I turned 67 in June and every so often I have to remind myself that I'm that age, especially when people relate to me as a senior citizen. I don't feel like a senior citizen and, while I've come to terms with the face I see in the mirror, I still have a bone to pick with the reflection I see in store windows as I pass by. That's a bona fide senior I see.

I don't dwell on the past, but I find myself reflecting on the good times and the bad. Memories can be a good thing, but they certainly are a double-edged sword.

Happy Birthday! Maintain your wonderful outlook for many years to come.

Barbara Badder from USA on July 28, 2013:

Happy Birthday! I'll turn 62 this year. A milestone I guess. I hope you had a wonderful day. By the way, you look great.

Audrey Hunt from Idyllwild Ca. on July 28, 2013:

Marsei - This is an important hub. I'm so impressed with your advice. I especially love your views on 'guilt.'

I love to love! I'm never more joyous then when I experience loving others. I was born this way. When a 'dark' moment chains itself around me, I try to remember how good it feels to actually just go around loving everyone.

You are just a 'kid' - I wouldn't mind being 65 again :) A belated but very happy birthday to a magnificent lady! ~ Audrey

Sue Pratt (author) from New Orleans on April 03, 2013:

Thank you for commenting. It was only through struggles with depression, much meditation and soul searching that I got there. The important thing is that you did. And I don't think it's ever too late. Music, meditation, nature and my family and friends are making these good days. When Uncle Arthur, (as my dad called arthritis) comes to visit, I try to remember that!

Thanks again for commenting.

Jim Higgins from Eugene, Oregon on April 03, 2013:

Having passed your "milestone" several years ago, I can say that I am finally (it is never too late, well, almost never) begun to realize the truth of what you wrote here. Happy Birthday!

Sue Pratt (author) from New Orleans on April 03, 2013:

Thank you, Jaye.

Even though I still work, being at home makes it easier to get lost in the past. However, those times are fewer and farther between. Music has become a source of joy to me and I often stop to listen to something beautiful and uplifting. I think as our lives wind down, there is a bit more urgency to learn to enjoy life. We realize it's not forever.

Thanks again for your comments.

Jaye Denman from Deep South, USA on April 03, 2013:

I hope you had a lovely birthday, Sue. It's obvious you've separated the wheat from the chaff and recognized those things that really matter.

It took me quite a while to "get" the message and leave the past where it belongs--in the past. Now I try to live in the moment and wring as much joy as possible from my life. As a retiree looking toward my 70th birthday in a few months, I stay busy...but not too busy to enjoy my family and friends. As you made clear, it's the love we share with the people who are special to us that matters as we grow older.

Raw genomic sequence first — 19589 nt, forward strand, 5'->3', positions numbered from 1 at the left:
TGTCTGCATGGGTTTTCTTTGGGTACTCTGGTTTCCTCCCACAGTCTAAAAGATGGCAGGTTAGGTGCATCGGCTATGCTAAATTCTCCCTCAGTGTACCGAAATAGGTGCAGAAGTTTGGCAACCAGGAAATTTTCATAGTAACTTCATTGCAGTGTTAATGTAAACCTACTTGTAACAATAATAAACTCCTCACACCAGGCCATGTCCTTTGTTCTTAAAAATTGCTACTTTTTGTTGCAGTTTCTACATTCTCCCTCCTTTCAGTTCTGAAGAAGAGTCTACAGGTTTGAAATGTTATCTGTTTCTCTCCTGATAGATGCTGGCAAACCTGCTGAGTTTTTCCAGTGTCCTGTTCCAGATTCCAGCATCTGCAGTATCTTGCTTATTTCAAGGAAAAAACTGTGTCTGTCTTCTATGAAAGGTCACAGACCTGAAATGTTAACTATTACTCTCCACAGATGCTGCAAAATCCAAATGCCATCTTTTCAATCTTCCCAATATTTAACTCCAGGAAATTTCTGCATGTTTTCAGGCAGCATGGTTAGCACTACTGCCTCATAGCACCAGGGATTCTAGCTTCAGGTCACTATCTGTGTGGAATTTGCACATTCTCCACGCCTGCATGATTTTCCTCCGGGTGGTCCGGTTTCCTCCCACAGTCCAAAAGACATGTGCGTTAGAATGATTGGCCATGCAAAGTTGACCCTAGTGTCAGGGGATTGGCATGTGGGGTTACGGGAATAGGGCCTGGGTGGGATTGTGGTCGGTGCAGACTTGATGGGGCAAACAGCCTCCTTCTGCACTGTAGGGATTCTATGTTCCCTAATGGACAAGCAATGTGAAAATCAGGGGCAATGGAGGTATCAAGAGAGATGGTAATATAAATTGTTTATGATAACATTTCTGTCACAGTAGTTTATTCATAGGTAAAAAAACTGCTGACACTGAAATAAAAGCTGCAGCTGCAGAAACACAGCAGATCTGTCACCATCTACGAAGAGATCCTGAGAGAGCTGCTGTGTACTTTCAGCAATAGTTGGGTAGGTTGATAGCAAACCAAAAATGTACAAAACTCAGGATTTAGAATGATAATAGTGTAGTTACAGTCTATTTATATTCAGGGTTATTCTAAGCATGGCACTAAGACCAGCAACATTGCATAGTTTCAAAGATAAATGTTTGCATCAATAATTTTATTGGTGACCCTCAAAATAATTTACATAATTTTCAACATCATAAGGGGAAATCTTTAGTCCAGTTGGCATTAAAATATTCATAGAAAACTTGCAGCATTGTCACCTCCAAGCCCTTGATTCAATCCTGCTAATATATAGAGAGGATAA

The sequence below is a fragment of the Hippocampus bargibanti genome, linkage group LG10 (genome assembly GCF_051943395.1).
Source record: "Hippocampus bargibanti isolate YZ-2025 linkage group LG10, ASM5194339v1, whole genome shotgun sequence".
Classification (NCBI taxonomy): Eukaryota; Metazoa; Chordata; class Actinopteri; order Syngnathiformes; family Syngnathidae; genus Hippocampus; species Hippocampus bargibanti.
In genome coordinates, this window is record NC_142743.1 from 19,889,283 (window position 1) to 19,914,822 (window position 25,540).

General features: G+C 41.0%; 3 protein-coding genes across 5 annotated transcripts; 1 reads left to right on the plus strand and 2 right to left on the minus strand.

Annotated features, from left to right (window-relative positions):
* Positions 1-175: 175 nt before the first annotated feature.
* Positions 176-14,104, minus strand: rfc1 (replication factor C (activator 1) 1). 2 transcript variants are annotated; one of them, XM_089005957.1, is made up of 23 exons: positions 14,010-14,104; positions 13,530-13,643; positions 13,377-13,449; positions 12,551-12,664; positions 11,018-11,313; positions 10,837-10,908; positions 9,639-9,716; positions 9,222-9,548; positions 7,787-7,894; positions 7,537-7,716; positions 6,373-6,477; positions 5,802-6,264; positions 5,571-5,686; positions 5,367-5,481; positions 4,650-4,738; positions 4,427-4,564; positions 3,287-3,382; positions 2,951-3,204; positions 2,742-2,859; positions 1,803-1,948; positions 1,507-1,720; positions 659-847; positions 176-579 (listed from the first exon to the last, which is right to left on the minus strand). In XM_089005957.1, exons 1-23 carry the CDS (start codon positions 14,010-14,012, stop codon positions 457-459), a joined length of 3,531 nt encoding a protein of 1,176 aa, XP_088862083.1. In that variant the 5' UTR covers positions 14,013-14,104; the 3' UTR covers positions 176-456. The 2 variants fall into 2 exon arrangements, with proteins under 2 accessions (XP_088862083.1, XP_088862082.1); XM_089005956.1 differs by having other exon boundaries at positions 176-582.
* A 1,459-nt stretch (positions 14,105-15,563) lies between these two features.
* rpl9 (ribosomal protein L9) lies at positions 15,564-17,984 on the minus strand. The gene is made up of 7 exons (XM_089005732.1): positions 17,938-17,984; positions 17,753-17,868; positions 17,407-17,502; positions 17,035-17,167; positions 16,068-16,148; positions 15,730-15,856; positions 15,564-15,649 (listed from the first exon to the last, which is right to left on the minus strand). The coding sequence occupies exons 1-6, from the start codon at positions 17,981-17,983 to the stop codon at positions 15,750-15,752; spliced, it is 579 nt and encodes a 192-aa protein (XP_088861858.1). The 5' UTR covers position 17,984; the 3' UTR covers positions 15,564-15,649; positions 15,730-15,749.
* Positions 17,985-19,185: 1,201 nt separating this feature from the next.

Voted Up+++ and shared


Sue Pratt (author) from New Orleans on April 01, 2013:

Thank you, ytsenoh, for your comments and the compliment. I have spent this evening thinking about the things I've learned in my 67 years. I think the most important and perhaps the answer to all our problems is learning to control our thought processes and spoken words, keeping them uplifting, peaceful, loving, full of gratitude and not getting lost -- as we all do -- in negativity. It's a losing place to be. It's a simple concept, just difficult to maintain.

I wrote a hub called Depression: The Bell Jar which will tell you more about me than you likely want to know!

Thanks again for commenting.

Cathy from Louisiana, Idaho, Kauai, Nebraska, South Dakota, Missouri on April 01, 2013:

Sue, belated happy birthday. Your hub was brief and would have loved to hear more about you. I will say you don't look 67, which means you must have a great attitude and healthy outlook on life. You hit the nail on the head really; it's the influence you leave, who you've loved and whose loved you. Hope you have a good week.

Sue Pratt (author) from New Orleans on March 15, 2013:

Hi, Cat, and thank you!

I haven't written anything in months, just hasn't felt right, but

on my birthday, I wanted to try to talk about the things that helped me through. I see so many young people struggling and I hope they realize it gets better, not worse, as we get older. Things finally start to make sense as our lives start to wind down. Why? Who knows.

Thanks again. You always lift my spirits.


Catherine Tally from Los Angeles on March 15, 2013:

Hi Sue,

A very happy birthday to you ( who does not look even close to 67) and many happy returns !

I am not very far behind you and hope that if and when I reach the same milestone that I will be living by the wonderful advice you've presented here. I love your keen observations and positive outlook! I will be sharing this. :) Cat